“If we use a blood thinner to treat blood clots, there’s an increased risk of bleeding for those patients, but the benefit is that they won’t have life-threatening problems with blood clots.”

Kim believes that Chu’s findings were to be expected.

“(During OIT) we’re giving children the food they’re allergic to,” Kim said. “We warn all patients that there is an increased risk of systemic side effects and milder effects as well.”

Despite these side effects, Kim thinks OIT still helps people with severe peanut allergies lead more normal lives.

More research is needed

The outcomes of OIT treatment can be unpredictable, which worries doctors like Dr. Elana Lavine, a pediatric allergist and immunologist at Humber River Hospital.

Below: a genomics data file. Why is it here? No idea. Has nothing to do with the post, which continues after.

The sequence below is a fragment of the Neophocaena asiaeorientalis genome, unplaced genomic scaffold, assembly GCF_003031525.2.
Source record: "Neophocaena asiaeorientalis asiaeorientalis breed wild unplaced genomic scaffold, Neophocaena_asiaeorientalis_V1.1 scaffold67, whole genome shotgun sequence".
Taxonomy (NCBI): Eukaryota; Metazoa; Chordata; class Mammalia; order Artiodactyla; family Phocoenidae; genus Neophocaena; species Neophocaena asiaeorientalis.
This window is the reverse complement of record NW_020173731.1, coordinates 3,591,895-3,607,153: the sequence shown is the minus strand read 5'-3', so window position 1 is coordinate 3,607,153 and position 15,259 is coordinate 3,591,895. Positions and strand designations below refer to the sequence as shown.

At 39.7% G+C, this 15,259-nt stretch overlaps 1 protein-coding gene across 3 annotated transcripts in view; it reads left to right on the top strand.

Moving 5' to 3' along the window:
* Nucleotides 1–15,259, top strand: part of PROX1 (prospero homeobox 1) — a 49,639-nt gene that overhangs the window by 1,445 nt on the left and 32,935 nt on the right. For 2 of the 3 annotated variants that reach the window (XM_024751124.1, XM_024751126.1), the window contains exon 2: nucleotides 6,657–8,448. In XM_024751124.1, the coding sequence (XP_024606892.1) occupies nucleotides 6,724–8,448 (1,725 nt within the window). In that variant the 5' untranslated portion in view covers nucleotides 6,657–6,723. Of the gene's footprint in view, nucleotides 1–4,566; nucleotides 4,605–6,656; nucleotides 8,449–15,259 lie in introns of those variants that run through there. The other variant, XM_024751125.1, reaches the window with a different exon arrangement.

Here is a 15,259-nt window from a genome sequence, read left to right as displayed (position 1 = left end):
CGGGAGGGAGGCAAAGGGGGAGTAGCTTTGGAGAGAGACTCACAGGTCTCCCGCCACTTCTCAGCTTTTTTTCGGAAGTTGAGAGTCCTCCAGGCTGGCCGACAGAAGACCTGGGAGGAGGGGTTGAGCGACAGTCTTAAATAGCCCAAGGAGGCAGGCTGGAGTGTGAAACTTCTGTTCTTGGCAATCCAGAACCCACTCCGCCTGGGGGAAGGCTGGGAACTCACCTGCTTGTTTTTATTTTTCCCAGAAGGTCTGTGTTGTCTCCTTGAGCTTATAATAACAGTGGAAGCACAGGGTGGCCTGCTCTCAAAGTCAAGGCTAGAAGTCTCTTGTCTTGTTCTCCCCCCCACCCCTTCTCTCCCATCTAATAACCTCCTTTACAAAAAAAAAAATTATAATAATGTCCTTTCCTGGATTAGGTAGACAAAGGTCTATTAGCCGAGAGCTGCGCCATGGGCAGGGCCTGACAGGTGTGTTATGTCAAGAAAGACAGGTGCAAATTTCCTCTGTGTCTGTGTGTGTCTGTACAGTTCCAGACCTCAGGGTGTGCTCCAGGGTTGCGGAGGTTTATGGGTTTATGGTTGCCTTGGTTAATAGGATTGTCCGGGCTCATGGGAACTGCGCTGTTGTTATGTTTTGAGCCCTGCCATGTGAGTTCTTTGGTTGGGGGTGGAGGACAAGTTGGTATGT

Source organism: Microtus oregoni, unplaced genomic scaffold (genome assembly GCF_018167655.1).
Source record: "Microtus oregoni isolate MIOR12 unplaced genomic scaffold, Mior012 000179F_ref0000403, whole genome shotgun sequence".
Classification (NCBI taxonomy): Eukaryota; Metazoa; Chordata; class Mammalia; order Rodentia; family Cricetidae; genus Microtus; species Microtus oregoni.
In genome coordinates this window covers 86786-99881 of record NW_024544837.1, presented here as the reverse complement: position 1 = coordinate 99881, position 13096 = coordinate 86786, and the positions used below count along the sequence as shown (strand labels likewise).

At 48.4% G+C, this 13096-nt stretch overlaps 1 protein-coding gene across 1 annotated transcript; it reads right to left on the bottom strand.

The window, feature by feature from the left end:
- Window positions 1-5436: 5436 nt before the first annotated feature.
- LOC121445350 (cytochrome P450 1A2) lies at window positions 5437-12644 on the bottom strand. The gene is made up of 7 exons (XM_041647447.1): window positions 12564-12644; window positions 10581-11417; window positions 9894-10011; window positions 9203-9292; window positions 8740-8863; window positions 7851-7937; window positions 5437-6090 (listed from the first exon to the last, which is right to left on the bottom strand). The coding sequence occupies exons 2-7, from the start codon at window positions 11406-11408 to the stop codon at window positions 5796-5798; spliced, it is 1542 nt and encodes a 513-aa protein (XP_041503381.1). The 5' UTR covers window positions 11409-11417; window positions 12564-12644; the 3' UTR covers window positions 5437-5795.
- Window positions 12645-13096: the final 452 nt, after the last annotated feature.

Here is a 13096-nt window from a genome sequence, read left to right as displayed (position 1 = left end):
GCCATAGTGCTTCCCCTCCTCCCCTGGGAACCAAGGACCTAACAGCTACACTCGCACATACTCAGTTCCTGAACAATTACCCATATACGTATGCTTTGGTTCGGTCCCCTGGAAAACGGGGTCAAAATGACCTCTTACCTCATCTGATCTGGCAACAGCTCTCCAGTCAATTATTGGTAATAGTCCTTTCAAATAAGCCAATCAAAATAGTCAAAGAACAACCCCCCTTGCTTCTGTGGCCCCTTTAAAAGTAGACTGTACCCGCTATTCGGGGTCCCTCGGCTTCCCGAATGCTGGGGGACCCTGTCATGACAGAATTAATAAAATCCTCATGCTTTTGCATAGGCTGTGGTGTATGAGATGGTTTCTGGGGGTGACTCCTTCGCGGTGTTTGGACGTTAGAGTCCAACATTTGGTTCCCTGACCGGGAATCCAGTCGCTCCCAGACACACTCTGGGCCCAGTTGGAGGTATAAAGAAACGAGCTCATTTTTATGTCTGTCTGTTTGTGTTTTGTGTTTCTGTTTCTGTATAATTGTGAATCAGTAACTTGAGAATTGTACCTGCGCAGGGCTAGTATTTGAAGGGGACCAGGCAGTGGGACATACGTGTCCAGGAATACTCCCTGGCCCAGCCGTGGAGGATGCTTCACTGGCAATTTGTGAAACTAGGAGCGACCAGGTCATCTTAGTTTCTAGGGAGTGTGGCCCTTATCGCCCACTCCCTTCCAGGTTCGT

“I have been avidly following the oral immunotherapy research and I would hope to be able to provide this service to my own patients in the future, but I’m still working on concerns regarding the pragmatics of how to operate in a safe way,” said Lavine. 

Her concerns are mostly about how to provide patients with around-the-clock care in case of an anaphylactic reaction — which can happen, since they’re consuming their allergens on a regular basis.

“The real-life application of this therapy does carry certain risks,” said Lavine. “Parents and patients would have to be given appropriate informed consent before they began this process.”

WATCH: Is it worth it to get a food sensitivity test?





There’s also the chance that OIT could have a negative impact on your quality of life, as it can come with several side effects.

“The most common side effects seem to be discomfort associated with ingesting the food that you’re allergic to,” said Lavine.

This can include but is not limited to stomachaches, abdominal pain and problems with the esophagus. There’s also, of course, the risk of have an anaphylactic reaction. 

Add peanuts to your child’s diet as soon as possible